I am basing these remarks on your “Charity Perpetuates Poverty” essay on page 6 of IC32, about kindness that prolongs suffering, food shipments that prolong starvation by perpetuating an evil establishment, where you comment:
There is nothing wrong in making gifts that leave us feeling happier, provided the recipient also benefits, but if there is a risk that the effect may be to prolong suffering, or even to increase it by easing the the demand for radical measures to remove the cause, then we need to stop and think. The primal motivation, lying at the base of all intentional behaviour, is to overcome limitations.
1. If it is true that the function of intentionality is to overcome limitations, then it would seem to follow that it is natural to seek to overcome limitations, unnatural not to seek to overcome limitations. Indeed, it would seem that you have been able finally to destroy Locke’s and Moore’s false dichotomization between what is and what ought to be – you have created the basis for a naturalistic ethic. If I should seek to honor limitations rather than overcome them, then I am merely being foolish, I am merely fooling myself, I am setting myself up to be deselected in this great struggle which is life. Deselected in favour of someone with more wit, wit enough to see that the primal motivation, lying at the basis of all intentional behavior, is to overcome limitations, and someone with more courage, courage enough to act on the basis of that wise understanding, someone with balls to seize the future.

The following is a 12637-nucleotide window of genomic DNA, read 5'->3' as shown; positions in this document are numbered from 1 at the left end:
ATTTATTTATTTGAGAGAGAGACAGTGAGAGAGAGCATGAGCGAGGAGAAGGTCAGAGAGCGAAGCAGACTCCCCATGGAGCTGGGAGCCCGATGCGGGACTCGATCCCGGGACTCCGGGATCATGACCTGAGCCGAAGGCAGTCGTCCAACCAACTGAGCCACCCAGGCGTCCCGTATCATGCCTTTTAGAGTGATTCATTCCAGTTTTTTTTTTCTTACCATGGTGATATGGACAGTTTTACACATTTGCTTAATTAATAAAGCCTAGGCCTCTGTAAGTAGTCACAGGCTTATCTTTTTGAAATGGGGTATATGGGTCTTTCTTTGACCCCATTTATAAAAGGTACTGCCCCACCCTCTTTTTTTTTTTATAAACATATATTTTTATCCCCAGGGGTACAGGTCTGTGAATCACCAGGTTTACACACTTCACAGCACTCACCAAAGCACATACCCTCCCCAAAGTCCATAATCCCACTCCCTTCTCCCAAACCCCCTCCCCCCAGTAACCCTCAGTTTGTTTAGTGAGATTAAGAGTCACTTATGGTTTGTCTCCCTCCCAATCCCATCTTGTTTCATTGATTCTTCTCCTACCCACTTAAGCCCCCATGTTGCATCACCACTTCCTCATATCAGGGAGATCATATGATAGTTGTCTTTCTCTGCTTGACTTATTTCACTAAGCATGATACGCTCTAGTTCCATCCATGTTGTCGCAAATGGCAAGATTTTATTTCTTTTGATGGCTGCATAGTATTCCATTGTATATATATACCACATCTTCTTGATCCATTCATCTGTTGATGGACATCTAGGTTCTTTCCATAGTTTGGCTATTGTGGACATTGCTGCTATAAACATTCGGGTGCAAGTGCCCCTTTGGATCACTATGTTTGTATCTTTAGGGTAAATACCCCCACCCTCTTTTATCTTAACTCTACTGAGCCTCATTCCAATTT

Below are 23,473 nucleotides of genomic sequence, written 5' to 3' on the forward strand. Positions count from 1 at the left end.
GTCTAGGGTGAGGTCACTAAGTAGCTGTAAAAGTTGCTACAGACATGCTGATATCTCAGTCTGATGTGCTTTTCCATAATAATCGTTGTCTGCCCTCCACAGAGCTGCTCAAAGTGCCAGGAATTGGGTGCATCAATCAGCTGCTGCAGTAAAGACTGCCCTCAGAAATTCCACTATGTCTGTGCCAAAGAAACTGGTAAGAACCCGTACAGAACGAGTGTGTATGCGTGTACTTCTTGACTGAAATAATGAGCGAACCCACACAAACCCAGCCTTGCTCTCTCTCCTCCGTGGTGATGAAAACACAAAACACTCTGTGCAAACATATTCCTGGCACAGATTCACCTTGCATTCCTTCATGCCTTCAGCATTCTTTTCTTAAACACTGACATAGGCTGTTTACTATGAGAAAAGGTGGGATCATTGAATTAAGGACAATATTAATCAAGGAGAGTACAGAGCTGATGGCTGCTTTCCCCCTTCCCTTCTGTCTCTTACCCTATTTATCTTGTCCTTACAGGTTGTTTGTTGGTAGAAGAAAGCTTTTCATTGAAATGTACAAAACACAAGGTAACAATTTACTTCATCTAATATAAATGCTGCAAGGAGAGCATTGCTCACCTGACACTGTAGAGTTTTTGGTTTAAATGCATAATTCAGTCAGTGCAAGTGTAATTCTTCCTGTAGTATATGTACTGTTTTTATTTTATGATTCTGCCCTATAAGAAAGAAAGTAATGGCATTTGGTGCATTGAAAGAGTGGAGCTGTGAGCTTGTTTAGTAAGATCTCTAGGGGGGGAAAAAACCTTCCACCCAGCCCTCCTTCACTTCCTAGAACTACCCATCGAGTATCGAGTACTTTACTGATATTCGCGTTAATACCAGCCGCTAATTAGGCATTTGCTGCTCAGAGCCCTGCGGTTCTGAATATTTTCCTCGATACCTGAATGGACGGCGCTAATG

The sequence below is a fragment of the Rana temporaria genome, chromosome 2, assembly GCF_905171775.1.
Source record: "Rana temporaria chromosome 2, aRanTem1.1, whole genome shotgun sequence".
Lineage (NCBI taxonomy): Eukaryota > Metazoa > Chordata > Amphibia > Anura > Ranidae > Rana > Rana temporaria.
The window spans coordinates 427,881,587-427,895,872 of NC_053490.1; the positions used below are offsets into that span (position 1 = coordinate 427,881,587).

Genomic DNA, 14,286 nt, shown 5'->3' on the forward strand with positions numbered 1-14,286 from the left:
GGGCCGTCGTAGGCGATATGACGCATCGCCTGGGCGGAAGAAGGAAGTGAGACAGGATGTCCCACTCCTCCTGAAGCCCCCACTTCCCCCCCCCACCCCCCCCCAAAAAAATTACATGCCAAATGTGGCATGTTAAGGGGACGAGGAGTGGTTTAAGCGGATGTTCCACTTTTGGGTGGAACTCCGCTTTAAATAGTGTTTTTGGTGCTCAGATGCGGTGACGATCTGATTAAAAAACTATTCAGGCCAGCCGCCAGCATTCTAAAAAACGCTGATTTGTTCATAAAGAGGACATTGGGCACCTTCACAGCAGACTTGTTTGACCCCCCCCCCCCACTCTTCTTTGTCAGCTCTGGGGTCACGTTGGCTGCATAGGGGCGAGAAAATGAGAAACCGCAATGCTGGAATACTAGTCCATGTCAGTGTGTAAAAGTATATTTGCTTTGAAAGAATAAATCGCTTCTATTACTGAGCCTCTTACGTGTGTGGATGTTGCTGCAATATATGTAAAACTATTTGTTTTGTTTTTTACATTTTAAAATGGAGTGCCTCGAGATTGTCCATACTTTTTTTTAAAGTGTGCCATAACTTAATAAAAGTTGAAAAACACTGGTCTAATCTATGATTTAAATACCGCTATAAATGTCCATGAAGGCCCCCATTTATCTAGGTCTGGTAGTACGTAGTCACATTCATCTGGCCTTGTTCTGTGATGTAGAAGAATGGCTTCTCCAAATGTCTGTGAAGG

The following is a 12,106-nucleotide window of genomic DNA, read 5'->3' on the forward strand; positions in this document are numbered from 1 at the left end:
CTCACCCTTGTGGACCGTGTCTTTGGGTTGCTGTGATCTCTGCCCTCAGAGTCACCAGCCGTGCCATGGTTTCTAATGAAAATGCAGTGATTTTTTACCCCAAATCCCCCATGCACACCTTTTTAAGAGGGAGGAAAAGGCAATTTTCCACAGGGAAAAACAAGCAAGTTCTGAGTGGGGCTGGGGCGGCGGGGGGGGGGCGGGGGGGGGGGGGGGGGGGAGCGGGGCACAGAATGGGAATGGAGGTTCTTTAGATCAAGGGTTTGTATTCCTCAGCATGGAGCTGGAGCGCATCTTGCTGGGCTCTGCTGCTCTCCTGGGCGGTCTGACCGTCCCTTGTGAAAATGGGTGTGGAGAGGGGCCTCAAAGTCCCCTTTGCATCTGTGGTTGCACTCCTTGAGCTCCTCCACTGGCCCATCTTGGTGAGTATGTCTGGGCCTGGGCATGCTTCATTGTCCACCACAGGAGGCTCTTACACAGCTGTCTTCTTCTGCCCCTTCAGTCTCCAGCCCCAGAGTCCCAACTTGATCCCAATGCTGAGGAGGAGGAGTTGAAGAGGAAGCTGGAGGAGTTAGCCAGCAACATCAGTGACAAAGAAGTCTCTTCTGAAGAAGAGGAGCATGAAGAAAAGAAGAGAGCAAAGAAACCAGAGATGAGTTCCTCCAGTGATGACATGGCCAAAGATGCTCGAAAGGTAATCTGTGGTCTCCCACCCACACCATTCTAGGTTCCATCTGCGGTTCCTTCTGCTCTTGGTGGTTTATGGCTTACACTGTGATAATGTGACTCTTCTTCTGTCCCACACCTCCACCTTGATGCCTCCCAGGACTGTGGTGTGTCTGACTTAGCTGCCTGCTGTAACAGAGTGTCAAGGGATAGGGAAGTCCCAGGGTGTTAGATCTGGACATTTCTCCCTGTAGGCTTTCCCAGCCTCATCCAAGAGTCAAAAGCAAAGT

I wonder how you would apply your dictum to the study of the Talmud. The common conception of Jewish law is that it seeks to avoid transgression. Where there is a law such as “seethe not the kid in its mother’s milk,” the scholars elect to place a hedge around that law to ensure that, even inadvertently, it will never be transgressed. Perhaps someone would cook a pudding with the mother’s milk in it; and then perhaps a second member of the family would fail to wash the pan thoroughly that night, and then perhaps some third member of the family, some time later, would use that pan to seethe a kid, and perhaps that kid would be the kid of the ewe from which that milk had been drawn: result, disobedience. Therefore henceforth each good family should not only keep all meat dishes entirely separate from all milk dishes, but should also try to maintain two completely distinct, marked sets of cooking utensils, one for dishes involving milk as an ingredient and the other for dishes involving meat as an ingredient. Would you say that this style of reasoning, since it seeks to honor limitations rather than overcome limitations, is an unnatural style of reasoning? Would you say that this style of thinking goes against our primal motivation, lying at the base of all intentional behavior, and is therefore… what, fallacious? Perhaps wrong? What word would you apply? Foolish? Misguided?